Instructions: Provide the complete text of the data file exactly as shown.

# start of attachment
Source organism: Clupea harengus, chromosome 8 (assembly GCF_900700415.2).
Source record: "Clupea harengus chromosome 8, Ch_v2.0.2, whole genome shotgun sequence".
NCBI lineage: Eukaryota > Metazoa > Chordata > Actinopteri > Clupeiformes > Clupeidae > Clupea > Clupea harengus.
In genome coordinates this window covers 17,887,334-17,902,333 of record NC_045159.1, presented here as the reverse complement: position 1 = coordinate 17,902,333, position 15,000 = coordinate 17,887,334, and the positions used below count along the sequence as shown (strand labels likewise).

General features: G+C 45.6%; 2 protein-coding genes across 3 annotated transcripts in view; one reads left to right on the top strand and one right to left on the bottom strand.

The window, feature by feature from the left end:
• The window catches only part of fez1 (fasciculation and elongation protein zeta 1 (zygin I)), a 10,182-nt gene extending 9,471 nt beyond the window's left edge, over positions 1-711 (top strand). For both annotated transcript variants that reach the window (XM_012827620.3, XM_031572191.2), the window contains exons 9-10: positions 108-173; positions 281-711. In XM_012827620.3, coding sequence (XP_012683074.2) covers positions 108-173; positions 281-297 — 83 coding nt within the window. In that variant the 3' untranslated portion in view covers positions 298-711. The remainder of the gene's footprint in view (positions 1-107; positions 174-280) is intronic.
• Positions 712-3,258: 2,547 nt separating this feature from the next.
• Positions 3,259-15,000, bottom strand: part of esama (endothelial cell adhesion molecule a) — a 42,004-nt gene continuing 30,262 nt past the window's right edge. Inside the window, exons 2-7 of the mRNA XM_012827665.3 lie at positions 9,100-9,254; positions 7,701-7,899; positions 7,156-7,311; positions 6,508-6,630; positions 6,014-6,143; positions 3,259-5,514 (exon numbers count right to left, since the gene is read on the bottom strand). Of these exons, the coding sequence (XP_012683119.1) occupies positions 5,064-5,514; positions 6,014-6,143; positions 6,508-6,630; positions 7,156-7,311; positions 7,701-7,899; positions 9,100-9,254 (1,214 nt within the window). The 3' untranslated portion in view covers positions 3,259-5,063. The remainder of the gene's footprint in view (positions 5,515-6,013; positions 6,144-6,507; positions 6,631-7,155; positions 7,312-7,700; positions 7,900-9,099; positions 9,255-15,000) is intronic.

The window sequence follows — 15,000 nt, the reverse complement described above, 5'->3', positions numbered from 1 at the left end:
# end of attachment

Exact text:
Source organism: Clupea harengus, chromosome 8 (assembly GCF_900700415.2).
Source record: "Clupea harengus chromosome 8, Ch_v2.0.2, whole genome shotgun sequence".
NCBI lineage: Eukaryota > Metazoa > Chordata > Actinopteri > Clupeiformes > Clupeidae > Clupea > Clupea harengus.
In genome coordinates this window covers 17,887,334-17,902,333 of record NC_045159.1, presented here as the reverse complement: position 1 = coordinate 17,902,333, position 15,000 = coordinate 17,887,334, and the positions used below count along the sequence as shown (strand labels likewise).

General features: G+C 45.6%; 2 protein-coding genes across 3 annotated transcripts in view; one reads left to right on the top strand and one right to left on the bottom strand.

The window, feature by feature from the left end:
• The window catches only part of fez1 (fasciculation and elongation protein zeta 1 (zygin I)), a 10,182-nt gene extending 9,471 nt beyond the window's left edge, over positions 1-711 (top strand). For both annotated transcript variants that reach the window (XM_012827620.3, XM_031572191.2), the window contains exons 9-10: positions 108-173; positions 281-711. In XM_012827620.3, coding sequence (XP_012683074.2) covers positions 108-173; positions 281-297 — 83 coding nt within the window. In that variant the 3' untranslated portion in view covers positions 298-711. The remainder of the gene's footprint in view (positions 1-107; positions 174-280) is intronic.
• Positions 712-3,258: 2,547 nt separating this feature from the next.
• Positions 3,259-15,000, bottom strand: part of esama (endothelial cell adhesion molecule a) — a 42,004-nt gene continuing 30,262 nt past the window's right edge. Inside the window, exons 2-7 of the mRNA XM_012827665.3 lie at positions 9,100-9,254; positions 7,701-7,899; positions 7,156-7,311; positions 6,508-6,630; positions 6,014-6,143; positions 3,259-5,514 (exon numbers count right to left, since the gene is read on the bottom strand). Of these exons, the coding sequence (XP_012683119.1) occupies positions 5,064-5,514; positions 6,014-6,143; positions 6,508-6,630; positions 7,156-7,311; positions 7,701-7,899; positions 9,100-9,254 (1,214 nt within the window). The 3' untranslated portion in view covers positions 3,259-5,063. The remainder of the gene's footprint in view (positions 5,515-6,013; positions 6,144-6,507; positions 6,631-7,155; positions 7,312-7,700; positions 7,900-9,099; positions 9,255-15,000) is intronic.

The window sequence follows — 15,000 nt, the reverse complement described above, 5'->3', positions numbered from 1 at the left end: